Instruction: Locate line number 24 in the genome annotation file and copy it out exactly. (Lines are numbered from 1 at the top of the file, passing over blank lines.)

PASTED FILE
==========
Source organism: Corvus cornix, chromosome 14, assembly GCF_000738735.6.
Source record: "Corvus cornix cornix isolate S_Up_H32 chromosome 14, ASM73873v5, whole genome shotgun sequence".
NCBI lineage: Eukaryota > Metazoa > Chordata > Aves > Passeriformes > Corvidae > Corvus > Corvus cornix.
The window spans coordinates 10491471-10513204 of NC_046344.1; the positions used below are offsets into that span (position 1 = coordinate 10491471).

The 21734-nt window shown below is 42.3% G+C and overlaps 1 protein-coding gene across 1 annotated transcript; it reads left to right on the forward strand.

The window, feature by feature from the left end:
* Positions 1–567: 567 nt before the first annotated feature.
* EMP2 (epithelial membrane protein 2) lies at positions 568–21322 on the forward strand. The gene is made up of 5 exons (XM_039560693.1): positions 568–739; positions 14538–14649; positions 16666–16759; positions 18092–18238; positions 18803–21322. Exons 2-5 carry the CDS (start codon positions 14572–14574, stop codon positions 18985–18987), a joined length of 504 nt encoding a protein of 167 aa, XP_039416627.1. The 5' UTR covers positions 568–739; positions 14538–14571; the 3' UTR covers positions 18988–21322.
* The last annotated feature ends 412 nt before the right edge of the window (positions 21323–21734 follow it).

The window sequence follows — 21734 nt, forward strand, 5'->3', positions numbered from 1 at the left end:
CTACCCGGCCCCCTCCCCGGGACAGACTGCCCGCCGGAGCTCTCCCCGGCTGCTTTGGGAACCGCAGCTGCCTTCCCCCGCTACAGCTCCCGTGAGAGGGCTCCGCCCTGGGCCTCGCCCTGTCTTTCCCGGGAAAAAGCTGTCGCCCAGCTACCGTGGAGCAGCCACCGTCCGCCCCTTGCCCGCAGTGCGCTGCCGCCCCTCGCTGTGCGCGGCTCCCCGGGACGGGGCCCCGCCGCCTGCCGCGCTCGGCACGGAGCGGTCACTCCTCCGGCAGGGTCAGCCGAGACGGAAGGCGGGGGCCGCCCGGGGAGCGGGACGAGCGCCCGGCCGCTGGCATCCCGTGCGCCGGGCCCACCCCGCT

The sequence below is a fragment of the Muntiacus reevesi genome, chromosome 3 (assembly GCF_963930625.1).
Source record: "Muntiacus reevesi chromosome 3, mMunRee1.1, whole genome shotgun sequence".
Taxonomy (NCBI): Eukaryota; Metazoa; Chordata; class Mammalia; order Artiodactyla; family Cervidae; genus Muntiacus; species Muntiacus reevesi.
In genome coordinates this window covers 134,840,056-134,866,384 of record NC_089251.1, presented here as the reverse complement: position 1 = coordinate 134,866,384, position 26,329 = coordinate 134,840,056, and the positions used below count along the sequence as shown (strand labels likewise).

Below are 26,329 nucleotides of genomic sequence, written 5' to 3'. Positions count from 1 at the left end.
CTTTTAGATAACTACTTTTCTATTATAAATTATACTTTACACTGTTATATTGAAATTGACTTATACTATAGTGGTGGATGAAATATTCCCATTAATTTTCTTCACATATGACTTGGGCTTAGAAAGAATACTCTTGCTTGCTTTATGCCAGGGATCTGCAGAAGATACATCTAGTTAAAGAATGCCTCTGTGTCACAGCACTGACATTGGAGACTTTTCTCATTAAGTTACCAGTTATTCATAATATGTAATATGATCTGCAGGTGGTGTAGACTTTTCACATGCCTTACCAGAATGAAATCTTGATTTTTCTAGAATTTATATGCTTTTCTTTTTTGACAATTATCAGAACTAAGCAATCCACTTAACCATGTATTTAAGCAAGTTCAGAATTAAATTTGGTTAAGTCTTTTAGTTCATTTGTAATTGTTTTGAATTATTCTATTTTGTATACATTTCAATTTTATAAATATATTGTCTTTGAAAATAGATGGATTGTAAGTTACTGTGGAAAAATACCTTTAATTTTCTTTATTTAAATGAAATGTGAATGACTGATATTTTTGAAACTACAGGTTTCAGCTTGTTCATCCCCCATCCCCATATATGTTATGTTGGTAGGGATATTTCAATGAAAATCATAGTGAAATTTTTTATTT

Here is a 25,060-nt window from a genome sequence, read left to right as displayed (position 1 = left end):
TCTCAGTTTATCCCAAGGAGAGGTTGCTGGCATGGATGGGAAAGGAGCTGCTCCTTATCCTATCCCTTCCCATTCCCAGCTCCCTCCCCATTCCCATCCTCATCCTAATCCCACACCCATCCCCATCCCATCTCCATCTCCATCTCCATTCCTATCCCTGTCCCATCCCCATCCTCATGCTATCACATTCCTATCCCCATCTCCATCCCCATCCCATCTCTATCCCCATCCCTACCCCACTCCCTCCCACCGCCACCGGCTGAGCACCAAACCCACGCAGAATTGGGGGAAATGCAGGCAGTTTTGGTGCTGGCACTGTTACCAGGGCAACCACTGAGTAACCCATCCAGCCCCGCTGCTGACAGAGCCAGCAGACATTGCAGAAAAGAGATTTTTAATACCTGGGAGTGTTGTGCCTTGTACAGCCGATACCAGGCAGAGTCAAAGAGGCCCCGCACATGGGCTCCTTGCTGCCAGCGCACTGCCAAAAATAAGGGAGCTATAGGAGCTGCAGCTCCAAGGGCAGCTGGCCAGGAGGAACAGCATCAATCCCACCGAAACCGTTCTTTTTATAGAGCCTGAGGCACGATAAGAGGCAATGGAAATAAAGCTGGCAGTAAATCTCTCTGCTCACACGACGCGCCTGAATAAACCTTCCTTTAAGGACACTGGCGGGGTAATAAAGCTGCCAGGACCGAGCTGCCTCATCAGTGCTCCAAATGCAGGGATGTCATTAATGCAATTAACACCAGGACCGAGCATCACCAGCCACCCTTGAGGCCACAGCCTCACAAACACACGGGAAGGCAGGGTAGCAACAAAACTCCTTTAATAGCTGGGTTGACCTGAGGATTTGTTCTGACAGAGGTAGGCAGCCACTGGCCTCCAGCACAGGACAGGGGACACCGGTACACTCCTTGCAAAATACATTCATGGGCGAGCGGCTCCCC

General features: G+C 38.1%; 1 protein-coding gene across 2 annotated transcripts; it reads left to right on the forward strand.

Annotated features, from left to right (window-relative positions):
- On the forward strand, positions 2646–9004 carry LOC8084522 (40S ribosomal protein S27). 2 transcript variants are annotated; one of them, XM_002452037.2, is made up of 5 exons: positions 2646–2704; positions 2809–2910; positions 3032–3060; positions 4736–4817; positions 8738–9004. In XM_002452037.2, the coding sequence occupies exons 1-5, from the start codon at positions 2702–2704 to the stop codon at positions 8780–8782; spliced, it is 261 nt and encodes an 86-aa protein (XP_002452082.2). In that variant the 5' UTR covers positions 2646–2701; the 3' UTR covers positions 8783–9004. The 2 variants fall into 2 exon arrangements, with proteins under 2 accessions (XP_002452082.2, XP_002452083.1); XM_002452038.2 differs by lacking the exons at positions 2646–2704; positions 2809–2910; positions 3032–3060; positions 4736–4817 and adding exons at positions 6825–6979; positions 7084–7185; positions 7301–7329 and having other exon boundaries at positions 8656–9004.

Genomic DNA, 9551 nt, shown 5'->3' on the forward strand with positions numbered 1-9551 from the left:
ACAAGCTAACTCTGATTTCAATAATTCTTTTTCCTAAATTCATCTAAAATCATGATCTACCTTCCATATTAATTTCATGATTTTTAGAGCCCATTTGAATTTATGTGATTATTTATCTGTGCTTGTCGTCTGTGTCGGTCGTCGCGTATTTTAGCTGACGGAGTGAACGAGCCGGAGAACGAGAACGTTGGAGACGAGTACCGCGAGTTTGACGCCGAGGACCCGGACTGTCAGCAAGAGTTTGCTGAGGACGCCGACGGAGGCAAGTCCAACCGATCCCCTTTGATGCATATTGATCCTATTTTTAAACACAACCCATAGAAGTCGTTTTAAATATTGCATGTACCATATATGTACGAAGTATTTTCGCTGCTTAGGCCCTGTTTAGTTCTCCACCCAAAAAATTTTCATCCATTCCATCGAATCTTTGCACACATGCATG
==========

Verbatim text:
ACAAGCTAACTCTGATTTCAATAATTCTTTTTCCTAAATTCATCTAAAATCATGATCTACCTTCCATATTAATTTCATGATTTTTAGAGCCCATTTGAATTTATGTGATTATTTATCTGTGCTTGTCGTCTGTGTCGGTCGTCGCGTATTTTAGCTGACGGAGTGAACGAGCCGGAGAACGAGAACGTTGGAGACGAGTACCGCGAGTTTGACGCCGAGGACCCGGACTGTCAGCAAGAGTTTGCTGAGGACGCCGACGGAGGCAAGTCCAACCGATCCCCTTTGATGCATATTGATCCTATTTTTAAACACAACCCATAGAAGTCGTTTTAAATATTGCATGTACCATATATGTACGAAGTATTTTCGCTGCTTAGGCCCTGTTTAGTTCTCCACCCAAAAAATTTTCATCCATTCCATCGAATCTTTGCACACATGCATG